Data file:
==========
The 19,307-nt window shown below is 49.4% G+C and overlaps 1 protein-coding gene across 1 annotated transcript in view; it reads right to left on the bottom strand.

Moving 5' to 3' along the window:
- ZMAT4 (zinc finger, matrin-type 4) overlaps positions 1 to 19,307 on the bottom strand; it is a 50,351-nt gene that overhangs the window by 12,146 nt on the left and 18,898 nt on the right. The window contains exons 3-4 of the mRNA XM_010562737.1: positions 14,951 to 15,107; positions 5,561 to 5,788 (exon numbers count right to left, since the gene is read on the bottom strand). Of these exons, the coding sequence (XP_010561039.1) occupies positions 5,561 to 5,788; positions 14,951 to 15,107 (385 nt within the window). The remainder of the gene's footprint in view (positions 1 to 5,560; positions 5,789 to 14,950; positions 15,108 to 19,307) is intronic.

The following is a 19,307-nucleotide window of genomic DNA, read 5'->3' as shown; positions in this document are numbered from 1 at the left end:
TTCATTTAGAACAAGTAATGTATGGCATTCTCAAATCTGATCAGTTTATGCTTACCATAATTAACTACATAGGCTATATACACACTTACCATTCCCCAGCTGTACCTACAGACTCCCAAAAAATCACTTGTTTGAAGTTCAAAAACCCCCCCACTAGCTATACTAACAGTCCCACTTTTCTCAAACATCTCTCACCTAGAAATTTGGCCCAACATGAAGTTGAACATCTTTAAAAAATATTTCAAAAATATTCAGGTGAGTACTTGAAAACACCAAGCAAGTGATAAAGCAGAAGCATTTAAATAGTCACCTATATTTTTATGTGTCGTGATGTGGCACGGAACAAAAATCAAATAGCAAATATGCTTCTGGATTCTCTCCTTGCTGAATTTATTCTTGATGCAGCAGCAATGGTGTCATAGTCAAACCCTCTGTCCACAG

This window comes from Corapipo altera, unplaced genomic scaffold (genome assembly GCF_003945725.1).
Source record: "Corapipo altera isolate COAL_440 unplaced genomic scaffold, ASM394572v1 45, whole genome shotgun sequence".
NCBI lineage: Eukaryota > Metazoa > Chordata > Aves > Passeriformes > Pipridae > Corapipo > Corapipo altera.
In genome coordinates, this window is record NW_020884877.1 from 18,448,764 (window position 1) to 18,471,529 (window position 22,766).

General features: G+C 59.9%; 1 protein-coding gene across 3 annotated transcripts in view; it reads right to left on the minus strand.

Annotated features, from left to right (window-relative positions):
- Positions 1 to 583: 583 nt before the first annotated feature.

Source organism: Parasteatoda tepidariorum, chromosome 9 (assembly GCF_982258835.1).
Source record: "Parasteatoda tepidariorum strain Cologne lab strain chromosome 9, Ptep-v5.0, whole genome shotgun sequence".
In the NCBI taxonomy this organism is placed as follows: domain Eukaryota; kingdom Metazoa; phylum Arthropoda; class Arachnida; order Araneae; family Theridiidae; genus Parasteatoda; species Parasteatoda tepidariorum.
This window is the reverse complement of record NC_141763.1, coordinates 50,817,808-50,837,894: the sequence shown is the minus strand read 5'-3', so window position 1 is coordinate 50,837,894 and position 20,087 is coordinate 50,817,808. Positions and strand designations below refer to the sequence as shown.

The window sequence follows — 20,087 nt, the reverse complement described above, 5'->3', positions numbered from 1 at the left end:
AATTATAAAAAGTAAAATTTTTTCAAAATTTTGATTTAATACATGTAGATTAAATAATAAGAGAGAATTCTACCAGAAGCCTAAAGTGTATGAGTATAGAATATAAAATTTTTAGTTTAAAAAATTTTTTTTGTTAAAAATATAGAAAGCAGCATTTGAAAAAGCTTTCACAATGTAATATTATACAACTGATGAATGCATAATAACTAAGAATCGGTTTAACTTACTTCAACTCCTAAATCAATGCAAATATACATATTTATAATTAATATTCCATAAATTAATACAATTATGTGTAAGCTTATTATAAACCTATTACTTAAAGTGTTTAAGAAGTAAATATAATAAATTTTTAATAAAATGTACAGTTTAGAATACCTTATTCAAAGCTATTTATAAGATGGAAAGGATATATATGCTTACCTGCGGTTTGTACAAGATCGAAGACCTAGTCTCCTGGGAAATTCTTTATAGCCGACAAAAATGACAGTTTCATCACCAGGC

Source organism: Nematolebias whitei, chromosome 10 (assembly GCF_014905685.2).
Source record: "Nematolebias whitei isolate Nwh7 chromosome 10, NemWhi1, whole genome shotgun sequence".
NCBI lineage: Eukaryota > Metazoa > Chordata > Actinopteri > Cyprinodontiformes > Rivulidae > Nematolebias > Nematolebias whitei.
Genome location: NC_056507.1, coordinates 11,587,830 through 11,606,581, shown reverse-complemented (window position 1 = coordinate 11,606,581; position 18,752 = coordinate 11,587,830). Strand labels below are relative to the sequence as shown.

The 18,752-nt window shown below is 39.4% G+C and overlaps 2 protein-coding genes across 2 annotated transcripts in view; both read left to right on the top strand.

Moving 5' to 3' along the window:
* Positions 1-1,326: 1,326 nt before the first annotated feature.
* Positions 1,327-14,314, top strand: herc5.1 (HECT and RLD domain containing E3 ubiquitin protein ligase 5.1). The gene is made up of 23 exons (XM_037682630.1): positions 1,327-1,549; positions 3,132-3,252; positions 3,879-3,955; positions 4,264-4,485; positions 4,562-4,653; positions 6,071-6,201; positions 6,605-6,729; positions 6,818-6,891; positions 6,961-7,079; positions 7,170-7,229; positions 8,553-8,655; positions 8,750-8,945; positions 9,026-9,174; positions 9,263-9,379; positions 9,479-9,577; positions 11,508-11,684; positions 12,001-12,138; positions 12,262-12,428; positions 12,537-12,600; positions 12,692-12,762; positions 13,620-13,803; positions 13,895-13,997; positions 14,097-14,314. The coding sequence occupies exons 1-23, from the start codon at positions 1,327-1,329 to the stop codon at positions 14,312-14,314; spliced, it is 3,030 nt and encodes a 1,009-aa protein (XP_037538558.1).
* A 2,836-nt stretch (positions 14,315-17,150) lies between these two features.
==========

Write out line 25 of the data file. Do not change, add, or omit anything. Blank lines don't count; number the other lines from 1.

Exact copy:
* Positions 1-1,326: 1,326 nt before the first annotated feature.